Hmmm, they did away with the blocks and binding on these...
     
  4. BassmanM

    BassmanM

    Feb 17, 2011
    Hamburg, Germany
    Since you say you're a jazz guy, why not buy a MIA p bass and look for a p guy who wants a jazz with a p neck, have him get one with a maple fretboard and black blocks and then swap necks?
     
  5. meatwad

    meatwad Supporting Member

    Apr 9, 2008
    Smallville, USA
    To add, this is the American Special Precision -

    0111560300_frt_wmd_001.

    Probably the closest to looking like a true 70's Precision being made by Fender, atm.

    Hey, where did the HWY 1s go?
     
  6. AMJBASS

    AMJBASS Supporting Member

    Jan 8, 2002
    Ontario, Canada
    MIA Special doesn't have a traditional tone circuit. I haven't been super impressed with them to be honest. They are basically a MIM bass but with a couple of small changes. The 70's Classics are cool for sure. The 50's Classic is a great bass for the money as well, and tonally right up your alley. The best value out of all of them is to buy a used MIA Standard as it will hold its value.
     
  7. aproud1

    aproud1 Don't surround yourself with yourself. Supporting Member

    Aug 13, 2007
    Cincy, OH
    The newer 70's jazz I know are MIM so I would have thought the P would be made there too. Guess the Geddy Lee is the MIJ 70's jazz?
     
  8. Flyingfrets

    Flyingfrets

    Dec 25, 2011
    I never cease to be amazed. I've spent the last 30 years listening to my musical brethren lament the sh_tty CBS-era Fenders, and now they're uber cool, desirable reissues? :rollno:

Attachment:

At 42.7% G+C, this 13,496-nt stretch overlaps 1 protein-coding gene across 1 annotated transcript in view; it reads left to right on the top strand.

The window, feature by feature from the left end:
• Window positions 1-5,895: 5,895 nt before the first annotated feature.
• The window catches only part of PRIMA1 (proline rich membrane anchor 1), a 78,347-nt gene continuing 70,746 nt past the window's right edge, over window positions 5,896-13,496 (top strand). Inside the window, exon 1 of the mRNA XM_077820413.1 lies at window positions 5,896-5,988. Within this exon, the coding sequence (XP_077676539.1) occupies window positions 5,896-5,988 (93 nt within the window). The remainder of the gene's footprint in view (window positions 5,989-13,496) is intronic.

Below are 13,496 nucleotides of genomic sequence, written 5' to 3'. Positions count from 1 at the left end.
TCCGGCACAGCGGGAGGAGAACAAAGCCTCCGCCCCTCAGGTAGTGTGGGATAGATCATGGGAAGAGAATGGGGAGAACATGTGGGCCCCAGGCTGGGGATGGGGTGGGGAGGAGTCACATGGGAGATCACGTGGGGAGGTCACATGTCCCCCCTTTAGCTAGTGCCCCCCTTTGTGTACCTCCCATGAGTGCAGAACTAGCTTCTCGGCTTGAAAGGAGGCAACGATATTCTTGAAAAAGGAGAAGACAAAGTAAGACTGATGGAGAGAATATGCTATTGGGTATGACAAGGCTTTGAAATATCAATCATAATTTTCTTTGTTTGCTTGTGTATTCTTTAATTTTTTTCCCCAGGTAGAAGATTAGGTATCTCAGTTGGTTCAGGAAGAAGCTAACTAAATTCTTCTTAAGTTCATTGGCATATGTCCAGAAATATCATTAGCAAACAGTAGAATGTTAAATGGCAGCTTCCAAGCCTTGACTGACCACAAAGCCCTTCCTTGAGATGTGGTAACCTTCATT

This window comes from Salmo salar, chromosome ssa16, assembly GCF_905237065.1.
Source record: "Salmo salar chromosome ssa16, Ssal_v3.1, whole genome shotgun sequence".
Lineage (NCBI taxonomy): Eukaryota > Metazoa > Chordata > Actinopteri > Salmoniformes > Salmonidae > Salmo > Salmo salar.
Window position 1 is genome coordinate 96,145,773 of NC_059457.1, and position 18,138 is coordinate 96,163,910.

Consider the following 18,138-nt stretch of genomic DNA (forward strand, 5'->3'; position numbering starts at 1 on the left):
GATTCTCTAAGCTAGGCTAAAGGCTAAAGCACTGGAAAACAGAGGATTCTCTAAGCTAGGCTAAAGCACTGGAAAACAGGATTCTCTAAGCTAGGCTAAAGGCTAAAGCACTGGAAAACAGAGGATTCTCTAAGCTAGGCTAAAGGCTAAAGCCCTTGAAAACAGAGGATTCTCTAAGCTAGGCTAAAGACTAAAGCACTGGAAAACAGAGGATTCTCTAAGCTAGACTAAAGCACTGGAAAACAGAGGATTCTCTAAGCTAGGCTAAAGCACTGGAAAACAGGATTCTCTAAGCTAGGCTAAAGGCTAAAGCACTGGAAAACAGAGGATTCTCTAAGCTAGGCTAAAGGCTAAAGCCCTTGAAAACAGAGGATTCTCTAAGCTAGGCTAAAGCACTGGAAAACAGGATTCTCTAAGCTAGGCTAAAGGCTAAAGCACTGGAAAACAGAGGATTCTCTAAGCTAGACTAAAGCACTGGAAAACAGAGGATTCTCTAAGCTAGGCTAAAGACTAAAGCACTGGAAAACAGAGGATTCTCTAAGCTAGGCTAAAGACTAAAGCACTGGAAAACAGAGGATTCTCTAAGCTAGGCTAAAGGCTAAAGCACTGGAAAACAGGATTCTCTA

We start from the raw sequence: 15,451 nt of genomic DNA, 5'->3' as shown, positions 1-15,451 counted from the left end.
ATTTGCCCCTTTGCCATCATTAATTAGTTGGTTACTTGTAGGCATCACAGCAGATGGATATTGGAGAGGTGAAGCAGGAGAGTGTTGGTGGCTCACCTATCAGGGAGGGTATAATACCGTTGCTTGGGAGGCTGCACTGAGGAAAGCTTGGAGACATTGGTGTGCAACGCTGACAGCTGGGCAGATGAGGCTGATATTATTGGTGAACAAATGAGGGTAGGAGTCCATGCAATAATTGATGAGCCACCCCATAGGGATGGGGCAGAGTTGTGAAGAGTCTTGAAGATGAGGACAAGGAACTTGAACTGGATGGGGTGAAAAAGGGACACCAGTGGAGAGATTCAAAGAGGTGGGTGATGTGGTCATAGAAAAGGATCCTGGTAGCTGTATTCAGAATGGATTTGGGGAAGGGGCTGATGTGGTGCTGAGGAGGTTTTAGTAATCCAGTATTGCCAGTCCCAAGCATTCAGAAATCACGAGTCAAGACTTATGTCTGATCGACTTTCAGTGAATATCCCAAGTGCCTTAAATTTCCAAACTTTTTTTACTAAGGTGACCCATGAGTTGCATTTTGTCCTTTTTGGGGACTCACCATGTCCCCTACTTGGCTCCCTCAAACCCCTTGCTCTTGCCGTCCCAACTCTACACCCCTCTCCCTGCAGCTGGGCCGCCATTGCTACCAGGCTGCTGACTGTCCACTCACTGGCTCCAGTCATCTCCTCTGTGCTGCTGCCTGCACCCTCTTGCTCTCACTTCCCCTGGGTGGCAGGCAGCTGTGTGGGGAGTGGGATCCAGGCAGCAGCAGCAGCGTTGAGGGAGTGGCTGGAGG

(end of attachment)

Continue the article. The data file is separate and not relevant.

9. meatwad

    meatwad Supporting Member

    Apr 9, 2008
    Smallville, USA
    I know, ain't that something? Actually, the only bad design from the CBS-era was the three-bolt neck joint, IMO. Luckily, the Precisions never had to suffer from this, but I've met more than a few Jazzes with unstable necks.
     
  10. mikeddd

    mikeddd Supporting Member

    Nov 12, 2009
    San Antonio, TX
    Thanks very much for all the replies. I am "a Jazz Guy" but I've never really played a P for any appreciable length of time and want to add one to the stable. If it turns out to be "really not for me" I can always FS/FT it.

    Essentially, I want to ensure that the "good money" I'm looking at spending doesn't wind up wasted. I.E. $850 for a MIM instrument (MHO, of course). I definitely aware that AFA resale value goes, you're never going to beat a straight ahead American P or J. Like I said earlier, if I could get a 2012 American Standard P with the black blocked neck I'd have done so already. :)
     
  11. Jim Carr

    Jim Carr Dr. Jim Gold Supporting Member

    Jan 21, 2006
    Denton, TX or Kailua, HI
    fEARful Kool-Aid dispensing liberal academic card-carrying union member Musicians Local 72-147
    I'd go with a Fender MIA AVRI '62 P, or an MIM Roadworn P. The American Standard MIA P's are also great. You can't go wrong with one of those 3, though the AVRI '62 is much closer to the FunkMachine, IMHO.
     
  12. The 70s Precision like the one in the picture, in Oly White and Sunburst, are MIJ. They are not being made in Mexico at all AFAIK. There was a 70s J MIM, but not a P.